Further reading

  • Images of Kansas City, Kansas, Joe H. Vaughan, Author. ISBN 978-0-7385-9399-9. Arcadia Publishing Co., Inc., 2012
  • Tuttle and Pike's Atlas of Kansas City, Kansas & Vicinity; Tuttle & Pike; 13 pages; 1907.
  • Wyandotte County and Kansas City, Kansas - Historical and Biographical; Goodspeed Publishing Co; 932 pages; 1890.[8]


  1. Mean monthly maxima and minima (i.e. the expected highest and lowest temperature readings at any point during the year or given month) calculated based on data at said location from 1981 to 2010.
  2. Official records for Kansas City kept at downtown/Weather Bureau Office from July 1888 to December 1933; Downtown Airport from January 1934 to September 1972; and Kansas City Int'l since October 1972. For more information see ThreadEx.


  1. Geographic Names Information System (GNIS) details for Kansas City, Kansas; United States Geological Survey (USGS); October 13, 1978.
  2. "US Gazetteer files 2010". United States Census Bureau. Archived from the original on January 12, 2012. Retrieved 2012-07-06.
  3. "American FactFinder". United States Census Bureau. Archived from the original on June 20, 2011. Retrieved July 6, 2012.
  4. "Population and Housing Unit Estimates". Archived from the original on May 4, 2018. Retrieved July 13, 2019.
  5. http://www.kansascity.com/news/local/article156005209.html Archived January 28, 2018, at the Wayback Machine Why isn’t Kansas City named Missouri City? A history teacher explains
  6. https://play.google.com/store/books/details?id=UPs0AQAAMAAJ&rdid=book-UPs0AQAAMAAJ&rdot=1 Archived May 6, 2014, at the Wayback Machine Wyandotte County and Kansas City, Kansas: Historical and Biographical. Comprising a Condensed History of the State, a Careful History of Wyandotte County, and a Comprehensive History of the Growth of the Cities, Towns and Villages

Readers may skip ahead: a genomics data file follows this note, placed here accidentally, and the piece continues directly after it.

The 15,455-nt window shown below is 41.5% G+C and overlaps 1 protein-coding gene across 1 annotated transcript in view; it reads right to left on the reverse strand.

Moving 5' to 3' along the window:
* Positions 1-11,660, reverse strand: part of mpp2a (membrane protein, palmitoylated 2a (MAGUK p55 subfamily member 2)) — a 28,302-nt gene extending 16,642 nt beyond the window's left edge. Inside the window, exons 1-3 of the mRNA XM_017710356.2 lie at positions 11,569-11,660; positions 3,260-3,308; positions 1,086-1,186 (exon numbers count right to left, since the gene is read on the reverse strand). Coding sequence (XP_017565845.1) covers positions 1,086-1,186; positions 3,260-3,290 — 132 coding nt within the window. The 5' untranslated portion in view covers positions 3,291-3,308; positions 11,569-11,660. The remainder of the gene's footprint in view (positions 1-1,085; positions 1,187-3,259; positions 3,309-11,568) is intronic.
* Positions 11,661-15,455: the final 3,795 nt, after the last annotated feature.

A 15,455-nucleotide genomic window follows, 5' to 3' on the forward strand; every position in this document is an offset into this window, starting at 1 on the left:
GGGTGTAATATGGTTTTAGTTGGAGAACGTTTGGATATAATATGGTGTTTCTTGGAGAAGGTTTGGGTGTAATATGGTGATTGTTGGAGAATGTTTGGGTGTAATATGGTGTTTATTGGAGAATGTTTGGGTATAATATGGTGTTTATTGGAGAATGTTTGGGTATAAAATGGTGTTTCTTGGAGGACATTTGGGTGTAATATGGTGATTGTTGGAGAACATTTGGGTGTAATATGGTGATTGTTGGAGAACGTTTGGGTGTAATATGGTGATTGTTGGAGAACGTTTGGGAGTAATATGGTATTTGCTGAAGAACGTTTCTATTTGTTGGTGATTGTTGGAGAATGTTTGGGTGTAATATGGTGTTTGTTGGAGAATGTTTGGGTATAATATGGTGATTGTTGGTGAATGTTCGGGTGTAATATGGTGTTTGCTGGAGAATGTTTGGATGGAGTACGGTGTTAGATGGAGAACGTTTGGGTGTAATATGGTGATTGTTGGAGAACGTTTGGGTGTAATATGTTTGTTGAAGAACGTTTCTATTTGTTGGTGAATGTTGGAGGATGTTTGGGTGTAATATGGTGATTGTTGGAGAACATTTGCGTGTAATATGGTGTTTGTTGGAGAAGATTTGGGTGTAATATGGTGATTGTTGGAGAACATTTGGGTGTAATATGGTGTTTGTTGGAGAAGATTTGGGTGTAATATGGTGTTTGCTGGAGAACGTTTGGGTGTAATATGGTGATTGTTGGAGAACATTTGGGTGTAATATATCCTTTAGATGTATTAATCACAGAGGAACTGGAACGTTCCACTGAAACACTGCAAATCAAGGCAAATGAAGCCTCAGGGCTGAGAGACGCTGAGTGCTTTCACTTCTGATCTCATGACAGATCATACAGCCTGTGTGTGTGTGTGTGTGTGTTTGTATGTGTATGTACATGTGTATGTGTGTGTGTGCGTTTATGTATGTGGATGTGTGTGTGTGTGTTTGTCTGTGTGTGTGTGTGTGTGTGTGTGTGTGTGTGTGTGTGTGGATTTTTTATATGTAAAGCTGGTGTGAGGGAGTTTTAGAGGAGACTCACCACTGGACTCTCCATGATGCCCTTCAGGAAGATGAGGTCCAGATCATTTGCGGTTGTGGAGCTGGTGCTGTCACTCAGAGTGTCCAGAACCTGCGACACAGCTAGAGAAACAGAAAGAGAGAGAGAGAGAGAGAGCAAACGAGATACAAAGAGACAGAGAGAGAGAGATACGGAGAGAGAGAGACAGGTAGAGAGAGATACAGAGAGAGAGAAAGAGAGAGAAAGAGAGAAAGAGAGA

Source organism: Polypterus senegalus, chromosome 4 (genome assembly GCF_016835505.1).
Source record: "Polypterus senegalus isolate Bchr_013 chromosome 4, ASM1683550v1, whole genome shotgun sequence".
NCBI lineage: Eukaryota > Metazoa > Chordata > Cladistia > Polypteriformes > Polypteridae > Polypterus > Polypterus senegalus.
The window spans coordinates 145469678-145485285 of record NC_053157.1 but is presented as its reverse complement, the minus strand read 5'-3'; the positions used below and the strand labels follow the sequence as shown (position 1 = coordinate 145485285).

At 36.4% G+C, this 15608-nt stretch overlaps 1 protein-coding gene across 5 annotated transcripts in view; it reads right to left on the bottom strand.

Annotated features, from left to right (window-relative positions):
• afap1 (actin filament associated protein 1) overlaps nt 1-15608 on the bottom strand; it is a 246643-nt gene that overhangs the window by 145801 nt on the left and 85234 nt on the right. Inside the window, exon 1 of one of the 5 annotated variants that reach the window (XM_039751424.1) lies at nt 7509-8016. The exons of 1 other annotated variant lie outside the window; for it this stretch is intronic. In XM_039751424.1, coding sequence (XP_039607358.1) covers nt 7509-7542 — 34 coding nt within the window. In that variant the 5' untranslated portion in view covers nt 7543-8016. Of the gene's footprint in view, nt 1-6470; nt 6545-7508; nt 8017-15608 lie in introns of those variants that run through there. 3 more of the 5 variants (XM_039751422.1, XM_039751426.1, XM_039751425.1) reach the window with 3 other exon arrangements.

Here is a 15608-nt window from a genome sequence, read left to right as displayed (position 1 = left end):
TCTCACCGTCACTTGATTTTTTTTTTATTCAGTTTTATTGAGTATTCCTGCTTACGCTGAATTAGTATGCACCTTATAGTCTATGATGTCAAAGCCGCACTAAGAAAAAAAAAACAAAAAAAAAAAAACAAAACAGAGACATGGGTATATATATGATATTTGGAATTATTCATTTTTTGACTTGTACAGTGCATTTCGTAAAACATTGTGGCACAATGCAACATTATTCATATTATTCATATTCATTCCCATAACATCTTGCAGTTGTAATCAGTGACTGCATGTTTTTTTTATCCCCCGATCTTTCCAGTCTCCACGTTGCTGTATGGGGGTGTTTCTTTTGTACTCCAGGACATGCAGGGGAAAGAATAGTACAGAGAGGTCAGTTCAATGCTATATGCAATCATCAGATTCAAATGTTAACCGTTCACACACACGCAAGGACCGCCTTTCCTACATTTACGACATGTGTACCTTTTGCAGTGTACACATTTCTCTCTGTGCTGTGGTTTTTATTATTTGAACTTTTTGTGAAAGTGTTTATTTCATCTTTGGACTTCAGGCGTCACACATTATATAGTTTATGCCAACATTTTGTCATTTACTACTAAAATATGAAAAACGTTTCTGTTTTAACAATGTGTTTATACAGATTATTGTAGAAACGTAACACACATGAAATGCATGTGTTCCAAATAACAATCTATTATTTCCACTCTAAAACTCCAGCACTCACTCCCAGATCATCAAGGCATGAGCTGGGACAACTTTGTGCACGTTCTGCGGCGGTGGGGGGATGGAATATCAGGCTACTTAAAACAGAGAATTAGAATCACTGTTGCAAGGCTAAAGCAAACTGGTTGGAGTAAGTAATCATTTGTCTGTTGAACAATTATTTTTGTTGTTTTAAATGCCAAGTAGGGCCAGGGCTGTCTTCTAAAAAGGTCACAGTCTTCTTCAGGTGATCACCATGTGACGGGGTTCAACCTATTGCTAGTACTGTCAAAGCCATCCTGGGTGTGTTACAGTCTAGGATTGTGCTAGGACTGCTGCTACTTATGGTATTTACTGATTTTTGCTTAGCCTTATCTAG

7. "2010 City Population and Housing Occupancy Status". U.S. Census Bureau. Archived from the original on July 21, 2011. Retrieved March 6, 2011.
  8. "Wyandotte County and Kansas City, Kansas. Historical and biographical. Comprising a condensed history of the state, a careful history of Wyandotte County, and a comprehensive history of the growth of the cities, towns and villages ." Internet Archive. Archived from the original on April 4, 2016. Retrieved March 26, 2015.
  9. [Media:https://www.census.gov/population/www/documentation/twps0027/tab15.txt Archived August 14, 2008, at the Wayback Machine]
  10. "Kansas City (city), Kansas". State & County QuickFacts. U.S. Census Bureau. Archived from the original on August 23, 2012.
  11. "Kansas - Race and Hispanic Origin for Selected Cities and Other Places: Earliest Census to 1990". U.S. Census Bureau. Archived from the original on August 12, 2012.
  12. "History of Mayors - Unified Government". wycokck.org. Unified Government of Wyandotte County and Kansas City, Kansas. Archived from the original on October 12, 2017. Retrieved May 31, 2018.
  13. "Archived copy". Archived from the original on February 24, 2014. Retrieved 2013-06-28.CS1 maint: archived copy as title (link)
  14. "NowData – NOAA Online Weather Data". National Oceanic and Atmospheric Administration. Retrieved April 19, 2016.
  15. "Interpretation Of Skew-T Indices". Theweatherprediction.com. Archived from the original on September 17, 2013. Retrieved July 10, 2013.
  16. Kansas City Tornado Almanac, wdaftv4.com. Retrieved September 2006.
  17. KC powerless as icy barrage pummels the area, leaves behind disaster zone. Retrieved September 10, 2006.
  18. "Station Name: MO KANSAS CITY DOWNTOWN AP". National Oceanic and Atmospheric Administration. Retrieved March 13, 2014.
  19. "Kansas City Daily Climate Records/Normals". National Oceanic and Atmospheric Administration. Retrieved February 12, 2011.
  20. "Kansas City, Missouri, USA - Monthly weather forecast and Climate data". Weather Atlas. Retrieved July 4, 2019.